Utility and state truck fleets working together in WestStart’s Hybrid Truck Users Forum (HTUF) program have selected the supplier team of Eaton Corporation and International Truck and Engine Corporation to build more than 20 advanced, pre-production hybrid-electric work trucks for national deployment and assessment. The trucks promise to improve fuel economy by 40-60 percent, provide engine-off work site operation, reduce maintenance costs and further cut emissions from this class of truck. Coupled to that, the trucks offer a “dual use” benefit that supports both commercial truck needs and emerging military needs for efficient drivelines. The deployment represents the largest effort to date in the U.S. and shows the growing momentum toward advanced, fuel-saving hybrid technology in medium and heavy-duty work trucks. The selection announcement comes during the national meeting of HTUF in Kalamazoo, Michigan. The main fleets committed to the deployment purchase beyond Florida Power & Light Company include: Alabama Power; American Electric Power; Baltimore Gas & Electric; Duke Energy; Entergy; Georgia Power; Hydro Quebec; Missouri Department of Transportation; Pacific Gas & Electric Company; Pepco; Southern California Edison; and TXU Electric Delivery. “This project takes hybrid truck systems to the next level of commercialization,” said John Boesel, President and CEO of WestStart-CALSTART, which operates the Hybrid Truck Users Forum program in a partnership with the U.S. Army’s National Automotive Center (NAC). “These are not prototype trucks. They are the early production versions of what we expect will be commercially available trucks in the next two to four years.” The national Hybrid Truck Users Forum (HTUF) is a joint program between WestStart-CALSTART and the NAC to speed the commercialization of hybrid drivelines that could be used in both military and commercial vehicles. The HTUF program enjoys the participation of over 50 fleets representing roughly one million trucks. HTUF has worked with fleets and suppliers to identify the best, first market segments for hybrid trucks and has organized fleet Working Groups around those applications. The best uses are generally for urban work trucks, especially those with heavy stop-and-go or urban driving, and also those with high engine idling times. HTUF’s Utility Working Group developed performance specifications for a hybrid “bucket” or trouble service truck, including a 50 percent increase in fuel economy, reliability equal to today, the ability to perform repair work with the engine shut down and the ability to generate electricity for emergency and other use. Twelve core fleets committed to purchase pre-production trucks that met these requirements. A nationwide request for proposals was sent to truck makers and suppliers, leading to a detailed selection process of the finalists that ended with the selection of the Eaton and International team. “These trucks make sense because the users themselves developed the requirements,” said George Survant, director of fleet services for Florida Power and Light Company and chair of the HTUF Utility Working Group. “We spent considerable time jointly assessing what kind of performance, fuel economy gains and new capabilities will make a business case for our operations. If these trucks now prove out these capabilities and costs, we fleets are prepared to start buying them in the coming years as our replacement vehicle.” HTUF is a process to speed commercialization, not a research program. Therefore, participating fleets will pay for the base trucks and agree to place them into operation for assessment. Fleets themselves will pay more than $3.5-million; HTUF will assist them by providing additional funding to help buy-down the cost of the advanced drivelines. Unlike development programs, this is a pre-production deployment of next generation trucks that will be produced on International’s assembly line.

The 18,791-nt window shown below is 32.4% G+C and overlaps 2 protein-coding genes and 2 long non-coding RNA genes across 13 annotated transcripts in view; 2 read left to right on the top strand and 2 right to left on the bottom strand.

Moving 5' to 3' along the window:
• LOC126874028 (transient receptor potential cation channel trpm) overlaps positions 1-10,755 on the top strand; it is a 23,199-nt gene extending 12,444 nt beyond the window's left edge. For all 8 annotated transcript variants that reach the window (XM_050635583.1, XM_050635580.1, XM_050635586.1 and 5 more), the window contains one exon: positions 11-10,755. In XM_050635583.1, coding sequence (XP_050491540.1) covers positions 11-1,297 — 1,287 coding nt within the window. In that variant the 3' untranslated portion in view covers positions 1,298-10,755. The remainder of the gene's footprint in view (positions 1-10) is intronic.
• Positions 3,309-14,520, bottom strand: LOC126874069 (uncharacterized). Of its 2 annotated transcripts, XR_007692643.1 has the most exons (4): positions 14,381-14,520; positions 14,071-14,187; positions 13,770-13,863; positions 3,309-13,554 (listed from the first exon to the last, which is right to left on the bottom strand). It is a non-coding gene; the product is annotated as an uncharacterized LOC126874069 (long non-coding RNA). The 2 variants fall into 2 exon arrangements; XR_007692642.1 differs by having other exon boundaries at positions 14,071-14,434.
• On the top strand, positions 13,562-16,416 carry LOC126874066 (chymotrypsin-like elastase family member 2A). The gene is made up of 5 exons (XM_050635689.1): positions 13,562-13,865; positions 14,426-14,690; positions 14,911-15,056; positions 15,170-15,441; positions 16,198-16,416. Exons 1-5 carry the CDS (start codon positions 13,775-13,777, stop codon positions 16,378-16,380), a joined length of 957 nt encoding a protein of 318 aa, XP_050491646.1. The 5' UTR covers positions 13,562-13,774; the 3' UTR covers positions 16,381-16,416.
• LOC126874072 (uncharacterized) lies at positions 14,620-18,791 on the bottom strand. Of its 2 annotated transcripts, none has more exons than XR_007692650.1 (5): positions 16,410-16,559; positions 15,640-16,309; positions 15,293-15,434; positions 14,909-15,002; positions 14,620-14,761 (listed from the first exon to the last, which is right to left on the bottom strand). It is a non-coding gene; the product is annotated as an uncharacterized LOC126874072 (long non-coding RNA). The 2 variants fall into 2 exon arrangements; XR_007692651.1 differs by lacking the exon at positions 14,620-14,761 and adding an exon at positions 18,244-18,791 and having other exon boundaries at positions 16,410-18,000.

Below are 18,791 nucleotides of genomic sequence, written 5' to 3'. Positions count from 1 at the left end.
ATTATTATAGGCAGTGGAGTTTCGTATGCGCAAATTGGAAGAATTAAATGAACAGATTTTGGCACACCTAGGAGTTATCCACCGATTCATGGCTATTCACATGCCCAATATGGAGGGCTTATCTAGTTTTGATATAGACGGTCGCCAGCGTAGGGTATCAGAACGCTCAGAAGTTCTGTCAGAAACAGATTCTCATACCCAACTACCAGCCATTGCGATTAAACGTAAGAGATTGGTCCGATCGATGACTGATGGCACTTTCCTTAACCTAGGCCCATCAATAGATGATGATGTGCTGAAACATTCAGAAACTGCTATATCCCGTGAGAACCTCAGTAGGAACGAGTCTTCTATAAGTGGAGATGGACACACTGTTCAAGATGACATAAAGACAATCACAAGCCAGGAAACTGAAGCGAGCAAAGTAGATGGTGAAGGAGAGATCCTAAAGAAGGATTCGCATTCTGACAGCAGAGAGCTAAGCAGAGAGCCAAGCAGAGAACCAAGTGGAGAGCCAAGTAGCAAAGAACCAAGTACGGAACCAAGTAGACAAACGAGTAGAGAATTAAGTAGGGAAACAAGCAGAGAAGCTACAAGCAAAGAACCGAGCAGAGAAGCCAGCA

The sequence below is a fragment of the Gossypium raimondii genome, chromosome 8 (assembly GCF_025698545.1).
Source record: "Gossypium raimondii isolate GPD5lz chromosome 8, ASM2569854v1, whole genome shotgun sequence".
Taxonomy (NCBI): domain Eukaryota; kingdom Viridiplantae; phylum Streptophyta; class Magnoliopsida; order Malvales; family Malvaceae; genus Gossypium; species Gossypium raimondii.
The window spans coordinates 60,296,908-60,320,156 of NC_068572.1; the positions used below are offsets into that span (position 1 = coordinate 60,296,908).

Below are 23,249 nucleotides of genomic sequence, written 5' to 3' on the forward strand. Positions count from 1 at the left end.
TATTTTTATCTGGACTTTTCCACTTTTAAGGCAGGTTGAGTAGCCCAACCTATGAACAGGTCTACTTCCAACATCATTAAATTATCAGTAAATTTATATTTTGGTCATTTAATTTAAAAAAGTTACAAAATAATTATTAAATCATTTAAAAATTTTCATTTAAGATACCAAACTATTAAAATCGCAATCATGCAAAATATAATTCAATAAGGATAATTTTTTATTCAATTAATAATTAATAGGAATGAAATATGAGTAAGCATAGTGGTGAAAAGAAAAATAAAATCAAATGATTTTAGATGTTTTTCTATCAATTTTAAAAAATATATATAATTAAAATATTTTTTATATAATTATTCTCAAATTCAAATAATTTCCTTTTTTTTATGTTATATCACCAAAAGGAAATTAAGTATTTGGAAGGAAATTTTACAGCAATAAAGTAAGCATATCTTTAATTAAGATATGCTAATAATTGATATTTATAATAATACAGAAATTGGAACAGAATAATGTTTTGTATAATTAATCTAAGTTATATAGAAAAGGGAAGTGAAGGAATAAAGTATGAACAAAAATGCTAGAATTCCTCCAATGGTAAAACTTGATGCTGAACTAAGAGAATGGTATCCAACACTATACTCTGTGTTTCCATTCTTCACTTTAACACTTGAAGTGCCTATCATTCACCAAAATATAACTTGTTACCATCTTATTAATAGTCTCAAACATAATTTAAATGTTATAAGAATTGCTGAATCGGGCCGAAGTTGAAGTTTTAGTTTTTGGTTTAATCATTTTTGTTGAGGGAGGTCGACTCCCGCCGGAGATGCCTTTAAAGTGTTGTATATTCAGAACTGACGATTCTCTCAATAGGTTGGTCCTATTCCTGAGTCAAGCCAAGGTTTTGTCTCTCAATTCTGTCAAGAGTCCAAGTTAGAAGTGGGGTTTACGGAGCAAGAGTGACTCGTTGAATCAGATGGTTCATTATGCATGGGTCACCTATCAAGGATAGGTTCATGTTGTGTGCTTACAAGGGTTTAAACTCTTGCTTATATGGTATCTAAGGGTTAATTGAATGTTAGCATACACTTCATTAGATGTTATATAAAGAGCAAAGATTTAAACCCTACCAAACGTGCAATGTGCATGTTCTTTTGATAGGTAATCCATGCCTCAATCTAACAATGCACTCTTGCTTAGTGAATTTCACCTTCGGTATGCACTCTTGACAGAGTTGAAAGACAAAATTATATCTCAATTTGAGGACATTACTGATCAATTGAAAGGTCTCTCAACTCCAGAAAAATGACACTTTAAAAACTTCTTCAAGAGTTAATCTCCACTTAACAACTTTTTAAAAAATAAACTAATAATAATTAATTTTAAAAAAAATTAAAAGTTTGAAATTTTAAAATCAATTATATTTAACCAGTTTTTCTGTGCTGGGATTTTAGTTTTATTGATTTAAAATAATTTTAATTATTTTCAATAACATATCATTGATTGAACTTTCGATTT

Originally posted on Fleet Financials